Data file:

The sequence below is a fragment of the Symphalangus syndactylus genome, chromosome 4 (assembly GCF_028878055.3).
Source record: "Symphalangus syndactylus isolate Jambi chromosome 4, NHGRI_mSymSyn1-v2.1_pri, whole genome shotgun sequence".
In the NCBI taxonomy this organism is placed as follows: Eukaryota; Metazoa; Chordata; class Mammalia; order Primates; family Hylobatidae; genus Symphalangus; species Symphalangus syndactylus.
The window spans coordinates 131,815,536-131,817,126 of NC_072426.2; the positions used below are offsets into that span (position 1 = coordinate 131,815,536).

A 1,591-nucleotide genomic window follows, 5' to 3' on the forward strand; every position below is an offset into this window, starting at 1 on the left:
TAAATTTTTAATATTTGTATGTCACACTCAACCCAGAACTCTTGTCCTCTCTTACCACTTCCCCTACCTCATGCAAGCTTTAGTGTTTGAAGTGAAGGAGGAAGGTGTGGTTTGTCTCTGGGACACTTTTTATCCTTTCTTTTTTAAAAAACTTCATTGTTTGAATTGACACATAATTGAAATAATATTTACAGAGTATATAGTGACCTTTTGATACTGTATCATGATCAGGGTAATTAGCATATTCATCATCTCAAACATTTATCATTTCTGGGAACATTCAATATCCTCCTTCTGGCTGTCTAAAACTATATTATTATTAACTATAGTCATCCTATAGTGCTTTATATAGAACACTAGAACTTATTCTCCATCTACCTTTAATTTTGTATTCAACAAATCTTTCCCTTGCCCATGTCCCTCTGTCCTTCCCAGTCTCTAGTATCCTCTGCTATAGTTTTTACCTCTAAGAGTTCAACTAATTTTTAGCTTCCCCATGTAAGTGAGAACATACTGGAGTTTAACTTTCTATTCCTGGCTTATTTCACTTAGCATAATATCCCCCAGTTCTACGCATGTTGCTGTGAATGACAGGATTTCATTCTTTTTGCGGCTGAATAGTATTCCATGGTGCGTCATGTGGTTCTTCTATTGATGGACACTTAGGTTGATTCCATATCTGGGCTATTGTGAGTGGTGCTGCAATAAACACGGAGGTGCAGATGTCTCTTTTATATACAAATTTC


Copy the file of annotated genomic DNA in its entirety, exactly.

The sequence below is a fragment of the Symphalangus syndactylus genome, chromosome 4 (assembly GCF_028878055.3).
Source record: "Symphalangus syndactylus isolate Jambi chromosome 4, NHGRI_mSymSyn1-v2.1_pri, whole genome shotgun sequence".
In the NCBI taxonomy this organism is placed as follows: Eukaryota; Metazoa; Chordata; class Mammalia; order Primates; family Hylobatidae; genus Symphalangus; species Symphalangus syndactylus.
The window spans coordinates 131,815,536-131,817,126 of NC_072426.2; the positions used below are offsets into that span (position 1 = coordinate 131,815,536).

A 1,591-nucleotide genomic window follows, 5' to 3' on the forward strand; every position below is an offset into this window, starting at 1 on the left:
TAAATTTTTAATATTTGTATGTCACACTCAACCCAGAACTCTTGTCCTCTCTTACCACTTCCCCTACCTCATGCAAGCTTTAGTGTTTGAAGTGAAGGAGGAAGGTGTGGTTTGTCTCTGGGACACTTTTTATCCTTTCTTTTTTAAAAAACTTCATTGTTTGAATTGACACATAATTGAAATAATATTTACAGAGTATATAGTGACCTTTTGATACTGTATCATGATCAGGGTAATTAGCATATTCATCATCTCAAACATTTATCATTTCTGGGAACATTCAATATCCTCCTTCTGGCTGTCTAAAACTATATTATTATTAACTATAGTCATCCTATAGTGCTTTATATAGAACACTAGAACTTATTCTCCATCTACCTTTAATTTTGTATTCAACAAATCTTTCCCTTGCCCATGTCCCTCTGTCCTTCCCAGTCTCTAGTATCCTCTGCTATAGTTTTTACCTCTAAGAGTTCAACTAATTTTTAGCTTCCCCATGTAAGTGAGAACATACTGGAGTTTAACTTTCTATTCCTGGCTTATTTCACTTAGCATAATATCCCCCAGTTCTACGCATGTTGCTGTGAATGACAGGATTTCATTCTTTTTGCGGCTGAATAGTATTCCATGGTGCGTCATGTGGTTCTTCTATTGATGGACACTTAGGTTGATTCCATATCTGGGCTATTGTGAGTGGTGCTGCAATAAACACGGAGGTGCAGATGTCTCTTTTATATACAAATTTC